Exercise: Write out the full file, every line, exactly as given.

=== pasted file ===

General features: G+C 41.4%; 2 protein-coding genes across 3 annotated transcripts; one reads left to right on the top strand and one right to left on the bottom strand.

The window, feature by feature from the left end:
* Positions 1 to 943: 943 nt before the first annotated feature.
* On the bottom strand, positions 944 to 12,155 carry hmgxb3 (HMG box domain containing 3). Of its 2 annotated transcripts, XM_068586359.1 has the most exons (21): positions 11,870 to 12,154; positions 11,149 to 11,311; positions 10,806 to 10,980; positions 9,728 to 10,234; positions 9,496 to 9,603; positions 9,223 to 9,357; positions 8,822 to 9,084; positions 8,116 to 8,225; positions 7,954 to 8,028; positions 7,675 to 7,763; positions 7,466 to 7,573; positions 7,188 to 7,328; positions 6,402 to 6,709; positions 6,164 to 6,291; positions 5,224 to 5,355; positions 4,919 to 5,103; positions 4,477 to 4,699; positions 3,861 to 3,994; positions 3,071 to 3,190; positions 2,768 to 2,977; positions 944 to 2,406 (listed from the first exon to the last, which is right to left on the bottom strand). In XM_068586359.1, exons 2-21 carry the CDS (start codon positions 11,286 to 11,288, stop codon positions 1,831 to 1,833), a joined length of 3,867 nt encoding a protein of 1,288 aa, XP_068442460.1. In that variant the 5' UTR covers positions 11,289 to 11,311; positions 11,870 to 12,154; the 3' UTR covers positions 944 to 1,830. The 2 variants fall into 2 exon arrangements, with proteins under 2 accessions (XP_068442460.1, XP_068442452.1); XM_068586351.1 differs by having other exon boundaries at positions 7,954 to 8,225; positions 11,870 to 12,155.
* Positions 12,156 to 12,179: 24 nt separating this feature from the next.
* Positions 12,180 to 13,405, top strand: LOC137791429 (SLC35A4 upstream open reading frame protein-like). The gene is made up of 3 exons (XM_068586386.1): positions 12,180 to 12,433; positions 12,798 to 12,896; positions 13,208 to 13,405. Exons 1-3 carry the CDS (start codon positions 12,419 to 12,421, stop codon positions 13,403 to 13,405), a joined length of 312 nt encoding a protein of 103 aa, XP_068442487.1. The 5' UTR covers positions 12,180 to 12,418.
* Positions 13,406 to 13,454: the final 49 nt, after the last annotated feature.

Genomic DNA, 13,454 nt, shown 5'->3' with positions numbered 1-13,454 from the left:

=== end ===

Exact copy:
General features: G+C 41.4%; 2 protein-coding genes across 3 annotated transcripts; one reads left to right on the top strand and one right to left on the bottom strand.

The window, feature by feature from the left end:
* Positions 1 to 943: 943 nt before the first annotated feature.
* On the bottom strand, positions 944 to 12,155 carry hmgxb3 (HMG box domain containing 3). Of its 2 annotated transcripts, XM_068586359.1 has the most exons (21): positions 11,870 to 12,154; positions 11,149 to 11,311; positions 10,806 to 10,980; positions 9,728 to 10,234; positions 9,496 to 9,603; positions 9,223 to 9,357; positions 8,822 to 9,084; positions 8,116 to 8,225; positions 7,954 to 8,028; positions 7,675 to 7,763; positions 7,466 to 7,573; positions 7,188 to 7,328; positions 6,402 to 6,709; positions 6,164 to 6,291; positions 5,224 to 5,355; positions 4,919 to 5,103; positions 4,477 to 4,699; positions 3,861 to 3,994; positions 3,071 to 3,190; positions 2,768 to 2,977; positions 944 to 2,406 (listed from the first exon to the last, which is right to left on the bottom strand). In XM_068586359.1, exons 2-21 carry the CDS (start codon positions 11,286 to 11,288, stop codon positions 1,831 to 1,833), a joined length of 3,867 nt encoding a protein of 1,288 aa, XP_068442460.1. In that variant the 5' UTR covers positions 11,289 to 11,311; positions 11,870 to 12,154; the 3' UTR covers positions 944 to 1,830. The 2 variants fall into 2 exon arrangements, with proteins under 2 accessions (XP_068442460.1, XP_068442452.1); XM_068586351.1 differs by having other exon boundaries at positions 7,954 to 8,225; positions 11,870 to 12,155.
* Positions 12,156 to 12,179: 24 nt separating this feature from the next.
* Positions 12,180 to 13,405, top strand: LOC137791429 (SLC35A4 upstream open reading frame protein-like). The gene is made up of 3 exons (XM_068586386.1): positions 12,180 to 12,433; positions 12,798 to 12,896; positions 13,208 to 13,405. Exons 1-3 carry the CDS (start codon positions 12,419 to 12,421, stop codon positions 13,403 to 13,405), a joined length of 312 nt encoding a protein of 103 aa, XP_068442487.1. The 5' UTR covers positions 12,180 to 12,418.
* Positions 13,406 to 13,454: the final 49 nt, after the last annotated feature.

Genomic DNA, 13,454 nt, shown 5'->3' with positions numbered 1-13,454 from the left: